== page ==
@Σ: This discussion primarily arose due to edits that he made which consisted of terms that he essentially made up:
  • This edit is problematic in that it uses the WP:OR "Beijing language" (there is no such thing), and referred to Cantonese as a "part of Chinese" (refer to my comments above, there is no such thing as a "part" in linguistics)
  • This edit is problematic in that it uses the term "Beijing accent", which again, is not used within any academic publications focused on the Chinese languages.
In regards to this article, Wikipedia uses "dialect" within articles throughout the project to describe varieties of Chinese, and so the revert was made on the basis of uniformity, being consistent and systematic between different articles sharing a similar topic, and years-long consensus where the status quo was to use one set of terminology over another (and to explain the differences and disagreements to the reader). Of course, consensus can change, however we would need a formal discussion over the issue to address that before we can move forward. This is why I asked the user to start a discussion thread on the talk page so that editors could come up with an eventual agreement. --benlisquareTCE 05:06, 19 June 2016 (UTC)
Hm, I didn't notice those edits. I found out about this whole thing from reading this article due to unrelated circumstances, and seeing the page history.
Wikipedia uses "dialect" within articles throughout the project to describe varieties of Chinese In the WP:CHINESE discussions you linked to, I didn't see that they ever ended in an agreement on whether to title them as dialects or languages or what, or how to refer to them in articles. They mostly fizzled out after making the moves to remove "(linguistics)" from the titles. And WP:CHINESE itself currently says Which name for each particular variety is best, often depends on the article and its context, for titling. Wikipedia:Manual_of_Style/China-related_articles#Language says The question of whether the primary lects of Chinese are languages or dialects is disputed. In mainspace, (non-exhaustively sampled) Dialect#Greater China reads: Cantonese is still the most commonly used language [...] (emphasis mine), and Talk:Dialect doesn't seem to have much discussion about it though.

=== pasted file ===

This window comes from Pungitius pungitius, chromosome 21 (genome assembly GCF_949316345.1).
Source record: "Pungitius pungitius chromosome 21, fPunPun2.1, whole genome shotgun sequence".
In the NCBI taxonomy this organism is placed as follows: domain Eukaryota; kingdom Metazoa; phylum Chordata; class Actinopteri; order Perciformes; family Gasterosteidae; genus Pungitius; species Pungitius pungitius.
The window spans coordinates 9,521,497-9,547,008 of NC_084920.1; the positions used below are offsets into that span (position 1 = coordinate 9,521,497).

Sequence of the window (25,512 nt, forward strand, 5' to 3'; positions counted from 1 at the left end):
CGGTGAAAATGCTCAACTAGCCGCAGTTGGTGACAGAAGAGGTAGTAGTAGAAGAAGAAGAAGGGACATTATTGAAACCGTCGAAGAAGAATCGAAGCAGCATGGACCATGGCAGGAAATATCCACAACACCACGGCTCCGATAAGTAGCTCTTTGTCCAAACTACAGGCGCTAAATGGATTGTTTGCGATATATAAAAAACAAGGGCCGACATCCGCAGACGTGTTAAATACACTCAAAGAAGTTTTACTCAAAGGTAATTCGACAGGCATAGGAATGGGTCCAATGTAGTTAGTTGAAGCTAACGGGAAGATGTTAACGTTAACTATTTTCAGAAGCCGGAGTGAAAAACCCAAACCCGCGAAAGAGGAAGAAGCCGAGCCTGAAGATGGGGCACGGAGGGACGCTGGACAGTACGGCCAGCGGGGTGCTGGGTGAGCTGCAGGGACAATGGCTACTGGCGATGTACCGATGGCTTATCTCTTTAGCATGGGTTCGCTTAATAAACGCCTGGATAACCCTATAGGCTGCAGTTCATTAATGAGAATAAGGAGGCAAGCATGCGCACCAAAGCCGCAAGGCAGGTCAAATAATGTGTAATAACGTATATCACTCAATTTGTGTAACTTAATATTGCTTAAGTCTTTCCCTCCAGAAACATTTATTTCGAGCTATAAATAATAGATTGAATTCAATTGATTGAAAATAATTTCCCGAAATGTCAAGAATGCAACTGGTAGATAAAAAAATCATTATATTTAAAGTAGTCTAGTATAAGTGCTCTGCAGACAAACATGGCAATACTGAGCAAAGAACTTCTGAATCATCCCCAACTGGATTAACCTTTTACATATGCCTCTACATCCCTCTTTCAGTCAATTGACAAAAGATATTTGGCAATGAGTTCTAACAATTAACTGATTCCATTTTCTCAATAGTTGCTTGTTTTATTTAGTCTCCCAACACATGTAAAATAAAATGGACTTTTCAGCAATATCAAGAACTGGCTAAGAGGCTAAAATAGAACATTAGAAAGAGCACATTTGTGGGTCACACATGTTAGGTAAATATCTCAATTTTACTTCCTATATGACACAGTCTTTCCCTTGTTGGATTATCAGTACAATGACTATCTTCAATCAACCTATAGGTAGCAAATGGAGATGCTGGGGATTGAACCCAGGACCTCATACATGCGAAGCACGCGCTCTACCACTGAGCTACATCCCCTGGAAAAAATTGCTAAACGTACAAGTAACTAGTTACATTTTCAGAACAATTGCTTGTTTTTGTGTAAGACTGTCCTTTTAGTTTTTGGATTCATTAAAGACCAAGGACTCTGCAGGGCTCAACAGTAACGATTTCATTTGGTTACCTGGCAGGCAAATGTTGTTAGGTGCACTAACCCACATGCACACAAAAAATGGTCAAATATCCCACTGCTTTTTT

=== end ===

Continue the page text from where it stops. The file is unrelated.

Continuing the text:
At Wikipedia talk:Manual of Style/China-related articles, there are discussions about whether "Chinese" means Mandarin. But there's minimal discussion (also in the archives) about languages/dialects etc.
Σσς(Sigma) 19:40, 19 June 2016 (UTC)
There is a lack of agreement on how to write about Chinese varieties, hence why I would prefer there to be discussion taking place so that we can eventually finalise an ultimate decision on the issue, rather than have different editors at different times make back-and-forth changes all over the place. What we have right now is the current status quo remainingly largely unchallenged for quite a long time, however there are sporadic changes in various articles made by editors who change the terminology to what they personally believe should be used (language/dialect/topolect/regionlect/etc.), and since it's impossible for people to watch over every single article, this is why we are getting more and more inconsistencies between different articles. Rather than having the current situation continue, we really need a formal discussion to be initiated for the purpose of finding an outcome, however until then I'm not sure about letting more editors make back-and-forth changes for terms like the most recent ones mentioned above. --benlisquareTCE 00:00, 20 June 2016 (UTC)
Well, if that's the status quo then it's hard to come up with cases that actually do challenge it, as vaguely nonexistent as it is. I agree that we should seek a final solution to this question. Do you think an RfC on how to refer to the languages in articles would be reasonable? If so, we might want to compile the necessary evidence and context to prepare for one. Σσς(Sigma) 05:22, 20 June 2016 (UTC)